Tuesday, November 24, 2009
In Loving Memory of Buck: Green Bean Casserole
This recipe is almost exactly the same as the one on the French’s French Fried Onion can, but I wanted to post it anyway so you could see the card and study the tight, scipty font. There are several recipes written in this same handwriting and a few might require some detective work in order to get the ingredients and directions correct.
I like green bean casserole. In fact, it is the only way I’ll eat green beans. As a kid, my mom used to make us sit at the table until we ate all of our vegetables. For my brothers and me who are all picky eaters and will never be vegetarians, this scenario occurred quite frequently at our dinner table. Until we got our dog, Buck. I remember all the clever ways we found to distract my mom so that she wouldn’t know that we were feeding the dog under the table. Something tells me we weren’t half as sly as we thought. Looking back, I’m sure that (plus the fact I let the dog sleep in my bed starting the night we brought him home) had something to do with me and Buck becoming best friends.
Buck and I went everywhere together. He loved car rides and didn’t care where we were going as long as he could sit in the front seat and hang his head out the window. He loved to have jobs and his favorite one was getting the paper. On the weekends, he and my dad had a routine: Buck would get the paper then hold it in his mouth in the car all the way up town to get Starbucks and all the way home. One time, one of the baristas noticed him from the window and said to my dad, “Hey, look at that crazy dog out in the car with the paper in his mouth.” My dad just smiled and replied, “That’s my dog.”
Like most dogs, he had an insatiable zest for life. He was the best running partner I’ve ever had. If we weren’t out for a run around town, then we were running in the back yard and playing Frisbee. And after a hard day of playing, I’d fall asleep at night with 90 lbs of Flatcoated Retriever lying across my back or wrapped around my head. I’m sure that is part of the reason for all the back problems I have now, but I wouldn’t trade those nights for anything.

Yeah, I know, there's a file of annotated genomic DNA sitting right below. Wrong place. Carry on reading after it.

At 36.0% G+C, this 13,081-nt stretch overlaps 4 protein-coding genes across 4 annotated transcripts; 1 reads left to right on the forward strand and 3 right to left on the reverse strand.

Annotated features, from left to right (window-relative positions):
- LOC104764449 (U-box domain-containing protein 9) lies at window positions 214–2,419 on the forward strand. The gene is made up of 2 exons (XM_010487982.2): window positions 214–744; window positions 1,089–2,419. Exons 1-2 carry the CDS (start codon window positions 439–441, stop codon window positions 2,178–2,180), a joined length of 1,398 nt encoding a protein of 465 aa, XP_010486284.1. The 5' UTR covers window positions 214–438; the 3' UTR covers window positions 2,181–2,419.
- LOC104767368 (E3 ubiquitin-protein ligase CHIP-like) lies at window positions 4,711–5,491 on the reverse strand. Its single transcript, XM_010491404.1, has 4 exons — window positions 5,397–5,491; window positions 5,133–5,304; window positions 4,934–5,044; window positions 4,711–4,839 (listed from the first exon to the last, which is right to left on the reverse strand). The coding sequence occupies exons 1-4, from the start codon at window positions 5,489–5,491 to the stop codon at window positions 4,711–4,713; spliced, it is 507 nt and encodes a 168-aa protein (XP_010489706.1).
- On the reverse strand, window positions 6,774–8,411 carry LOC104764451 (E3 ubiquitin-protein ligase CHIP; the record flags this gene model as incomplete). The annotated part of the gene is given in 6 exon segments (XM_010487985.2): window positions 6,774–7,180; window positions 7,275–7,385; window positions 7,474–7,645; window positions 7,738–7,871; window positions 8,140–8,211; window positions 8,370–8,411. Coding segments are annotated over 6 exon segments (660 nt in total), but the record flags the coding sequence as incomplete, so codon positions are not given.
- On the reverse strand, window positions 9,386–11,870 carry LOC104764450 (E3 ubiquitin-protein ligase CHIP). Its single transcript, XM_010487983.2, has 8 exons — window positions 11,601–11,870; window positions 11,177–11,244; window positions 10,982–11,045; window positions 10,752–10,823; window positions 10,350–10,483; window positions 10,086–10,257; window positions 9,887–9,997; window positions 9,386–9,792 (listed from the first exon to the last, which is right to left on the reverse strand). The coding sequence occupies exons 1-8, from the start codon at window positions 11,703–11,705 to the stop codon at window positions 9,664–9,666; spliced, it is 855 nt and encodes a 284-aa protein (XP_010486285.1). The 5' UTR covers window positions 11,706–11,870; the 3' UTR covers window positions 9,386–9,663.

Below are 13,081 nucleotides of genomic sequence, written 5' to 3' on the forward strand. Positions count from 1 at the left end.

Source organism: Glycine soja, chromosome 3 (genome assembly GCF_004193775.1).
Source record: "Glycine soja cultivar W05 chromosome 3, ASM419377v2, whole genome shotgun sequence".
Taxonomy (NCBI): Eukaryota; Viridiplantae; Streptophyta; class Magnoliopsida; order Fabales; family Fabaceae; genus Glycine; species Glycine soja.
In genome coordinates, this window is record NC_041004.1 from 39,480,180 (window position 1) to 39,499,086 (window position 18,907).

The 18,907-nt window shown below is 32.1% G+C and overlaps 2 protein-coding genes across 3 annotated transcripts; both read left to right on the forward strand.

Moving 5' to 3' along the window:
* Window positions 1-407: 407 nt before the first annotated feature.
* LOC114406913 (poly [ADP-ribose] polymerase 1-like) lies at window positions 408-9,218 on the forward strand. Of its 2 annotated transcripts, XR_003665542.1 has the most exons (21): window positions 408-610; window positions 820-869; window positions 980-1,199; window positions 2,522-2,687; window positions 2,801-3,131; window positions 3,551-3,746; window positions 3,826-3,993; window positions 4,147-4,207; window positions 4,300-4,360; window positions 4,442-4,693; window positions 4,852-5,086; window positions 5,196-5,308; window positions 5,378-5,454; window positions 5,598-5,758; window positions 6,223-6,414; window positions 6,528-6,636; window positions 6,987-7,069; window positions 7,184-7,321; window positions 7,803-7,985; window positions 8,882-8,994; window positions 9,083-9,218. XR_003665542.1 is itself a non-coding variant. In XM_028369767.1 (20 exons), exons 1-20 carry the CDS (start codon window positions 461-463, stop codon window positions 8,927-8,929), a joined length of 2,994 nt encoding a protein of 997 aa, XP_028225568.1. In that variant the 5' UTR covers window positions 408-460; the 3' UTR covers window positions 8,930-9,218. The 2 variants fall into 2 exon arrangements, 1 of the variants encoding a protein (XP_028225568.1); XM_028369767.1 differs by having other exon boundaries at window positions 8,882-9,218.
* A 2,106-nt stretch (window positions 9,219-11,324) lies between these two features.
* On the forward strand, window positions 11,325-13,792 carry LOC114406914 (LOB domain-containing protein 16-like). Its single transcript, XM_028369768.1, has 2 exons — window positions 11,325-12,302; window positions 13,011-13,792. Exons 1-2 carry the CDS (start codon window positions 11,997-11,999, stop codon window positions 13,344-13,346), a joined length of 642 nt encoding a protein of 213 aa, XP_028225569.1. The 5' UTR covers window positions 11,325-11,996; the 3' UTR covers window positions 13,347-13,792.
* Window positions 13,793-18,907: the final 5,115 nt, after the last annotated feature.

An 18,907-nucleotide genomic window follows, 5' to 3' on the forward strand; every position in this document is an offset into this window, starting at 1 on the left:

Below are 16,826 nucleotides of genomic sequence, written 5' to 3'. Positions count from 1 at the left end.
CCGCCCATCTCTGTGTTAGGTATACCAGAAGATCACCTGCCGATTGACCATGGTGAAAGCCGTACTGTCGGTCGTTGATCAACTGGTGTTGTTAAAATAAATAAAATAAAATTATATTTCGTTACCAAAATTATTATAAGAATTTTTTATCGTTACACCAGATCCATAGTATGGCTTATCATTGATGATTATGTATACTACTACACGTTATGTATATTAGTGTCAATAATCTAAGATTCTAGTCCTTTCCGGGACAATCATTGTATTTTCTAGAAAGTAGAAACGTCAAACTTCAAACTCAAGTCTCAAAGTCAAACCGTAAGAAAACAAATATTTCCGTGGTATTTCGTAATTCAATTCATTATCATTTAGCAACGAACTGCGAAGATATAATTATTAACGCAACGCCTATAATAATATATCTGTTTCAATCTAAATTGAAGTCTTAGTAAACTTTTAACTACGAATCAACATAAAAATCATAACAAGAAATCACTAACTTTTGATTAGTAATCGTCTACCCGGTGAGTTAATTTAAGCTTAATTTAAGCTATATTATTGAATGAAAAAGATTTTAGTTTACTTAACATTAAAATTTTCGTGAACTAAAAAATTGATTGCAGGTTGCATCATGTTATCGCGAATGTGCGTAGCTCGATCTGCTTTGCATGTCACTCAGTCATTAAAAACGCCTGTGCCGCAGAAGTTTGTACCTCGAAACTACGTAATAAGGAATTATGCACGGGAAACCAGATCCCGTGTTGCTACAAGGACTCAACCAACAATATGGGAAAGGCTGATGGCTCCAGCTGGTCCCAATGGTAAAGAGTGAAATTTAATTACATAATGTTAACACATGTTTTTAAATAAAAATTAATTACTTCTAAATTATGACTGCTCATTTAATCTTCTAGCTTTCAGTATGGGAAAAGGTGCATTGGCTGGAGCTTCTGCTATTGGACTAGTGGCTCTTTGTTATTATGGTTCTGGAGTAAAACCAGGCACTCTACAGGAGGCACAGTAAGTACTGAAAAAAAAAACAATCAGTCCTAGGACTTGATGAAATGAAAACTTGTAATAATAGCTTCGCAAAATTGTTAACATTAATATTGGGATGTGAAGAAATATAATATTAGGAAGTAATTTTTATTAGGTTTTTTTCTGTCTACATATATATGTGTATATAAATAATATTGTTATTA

Life can be cruel sometimes and insanely unfair. When Buck was 9 years old, he began to have seizures. The dog we had before Buck also had seizures and died at only 5 years old. It was awful and we were very careful in selecting Buck so that we’d never have to go through that pain again. Only it did happen again and this time it happened to my best friend in the whole world. The vet tried medication, but it didn’t work. On Buck’s last day, he went into a grand mal seizure that he never came out of. I will never forget crying, holding his head while he shook and watching as he tried to comfort me. That was Buck. He cared more for the people in his life than anything else in the world. Some people may say that dogs don’t have emotions, blah, blah, blah. They didn’t know Buck. I know what I saw in my dog’s eyes and it was 100% pure love.
Buck died the day before his 10th birthday. It took my family a while to bring another dog into our home and I didn’t know if I’d ever be able let another dog into my heart. I was convinced there would never be another Buck. But since Buck passed, my family has had four other Flatcoats and now I have a dog of my own, my Golden Retriever Murphy. Each of these dogs has filled that void in my heart left by Buck in their own special way. Murphy has even reminded me what it feels like to have 75 lbs of dog sleep across your back at night.
Now that I’m an “adult,” I can make whatever vegetables I want for dinner and don’t have to sit at the table until my plate is clear. But I still save a little bit to share with my dog. And I’ve discovered that green beans aren’t all that bad…well, when they’re covered in cream of mushroom soup and French fried onions that is. I bet Buck would have preferred them that way too.